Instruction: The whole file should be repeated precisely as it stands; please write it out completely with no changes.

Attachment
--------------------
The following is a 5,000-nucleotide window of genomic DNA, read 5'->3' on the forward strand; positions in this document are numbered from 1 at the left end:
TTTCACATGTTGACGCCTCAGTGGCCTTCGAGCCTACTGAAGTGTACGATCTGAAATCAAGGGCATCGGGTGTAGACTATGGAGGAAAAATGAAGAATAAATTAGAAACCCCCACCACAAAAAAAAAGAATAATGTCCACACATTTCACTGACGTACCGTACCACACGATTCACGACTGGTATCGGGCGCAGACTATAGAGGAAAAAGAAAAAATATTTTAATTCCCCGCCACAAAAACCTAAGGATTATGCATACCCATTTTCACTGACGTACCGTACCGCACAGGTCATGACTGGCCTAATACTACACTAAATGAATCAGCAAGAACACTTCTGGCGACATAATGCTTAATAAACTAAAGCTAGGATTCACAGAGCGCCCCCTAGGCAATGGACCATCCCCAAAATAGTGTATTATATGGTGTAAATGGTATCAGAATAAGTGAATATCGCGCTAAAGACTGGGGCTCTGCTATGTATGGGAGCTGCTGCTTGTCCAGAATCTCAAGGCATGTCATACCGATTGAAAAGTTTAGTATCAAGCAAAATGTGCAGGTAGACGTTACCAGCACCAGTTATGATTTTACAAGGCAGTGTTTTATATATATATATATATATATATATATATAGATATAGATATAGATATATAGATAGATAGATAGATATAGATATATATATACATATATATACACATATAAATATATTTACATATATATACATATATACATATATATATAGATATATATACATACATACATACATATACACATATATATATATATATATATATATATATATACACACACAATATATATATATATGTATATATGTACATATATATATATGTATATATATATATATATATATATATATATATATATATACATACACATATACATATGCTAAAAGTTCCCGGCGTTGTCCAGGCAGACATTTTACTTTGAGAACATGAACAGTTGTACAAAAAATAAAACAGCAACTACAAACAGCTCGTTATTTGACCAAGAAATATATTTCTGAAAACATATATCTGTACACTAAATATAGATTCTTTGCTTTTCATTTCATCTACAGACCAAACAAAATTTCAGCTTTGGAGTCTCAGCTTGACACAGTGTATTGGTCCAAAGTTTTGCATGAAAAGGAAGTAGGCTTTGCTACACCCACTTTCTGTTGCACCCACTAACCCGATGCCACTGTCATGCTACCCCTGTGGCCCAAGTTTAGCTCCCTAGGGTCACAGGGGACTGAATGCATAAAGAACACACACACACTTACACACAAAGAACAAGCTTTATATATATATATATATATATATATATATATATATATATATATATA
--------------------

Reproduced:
The following is a 5,000-nucleotide window of genomic DNA, read 5'->3' on the forward strand; positions in this document are numbered from 1 at the left end:
TTTCACATGTTGACGCCTCAGTGGCCTTCGAGCCTACTGAAGTGTACGATCTGAAATCAAGGGCATCGGGTGTAGACTATGGAGGAAAAATGAAGAATAAATTAGAAACCCCCACCACAAAAAAAAAGAATAATGTCCACACATTTCACTGACGTACCGTACCACACGATTCACGACTGGTATCGGGCGCAGACTATAGAGGAAAAAGAAAAAATATTTTAATTCCCCGCCACAAAAACCTAAGGATTATGCATACCCATTTTCACTGACGTACCGTACCGCACAGGTCATGACTGGCCTAATACTACACTAAATGAATCAGCAAGAACACTTCTGGCGACATAATGCTTAATAAACTAAAGCTAGGATTCACAGAGCGCCCCCTAGGCAATGGACCATCCCCAAAATAGTGTATTATATGGTGTAAATGGTATCAGAATAAGTGAATATCGCGCTAAAGACTGGGGCTCTGCTATGTATGGGAGCTGCTGCTTGTCCAGAATCTCAAGGCATGTCATACCGATTGAAAAGTTTAGTATCAAGCAAAATGTGCAGGTAGACGTTACCAGCACCAGTTATGATTTTACAAGGCAGTGTTTTATATATATATATATATATATATATATATAGATATAGATATAGATATATAGATAGATAGATAGATATAGATATATATATACATATATATACACATATAAATATATTTACATATATATACATATATACATATATATATAGATATATATACATACATACATACATATACACATATATATATATATATATATATATATATATACACACACAATATATATATATATGTATATATGTACATATATATATATGTATATATATATATATATATATATATATATATATATATACATACACATATACATATGCTAAAAGTTCCCGGCGTTGTCCAGGCAGACATTTTACTTTGAGAACATGAACAGTTGTACAAAAAATAAAACAGCAACTACAAACAGCTCGTTATTTGACCAAGAAATATATTTCTGAAAACATATATCTGTACACTAAATATAGATTCTTTGCTTTTCATTTCATCTACAGACCAAACAAAATTTCAGCTTTGGAGTCTCAGCTTGACACAGTGTATTGGTCCAAAGTTTTGCATGAAAAGGAAGTAGGCTTTGCTACACCCACTTTCTGTTGCACCCACTAACCCGATGCCACTGTCATGCTACCCCTGTGGCCCAAGTTTAGCTCCCTAGGGTCACAGGGGACTGAATGCATAAAGAACACACACACACTTACACACAAAGAACAAGCTTTATATATATATATATATATATATATATATATATATATATATATATA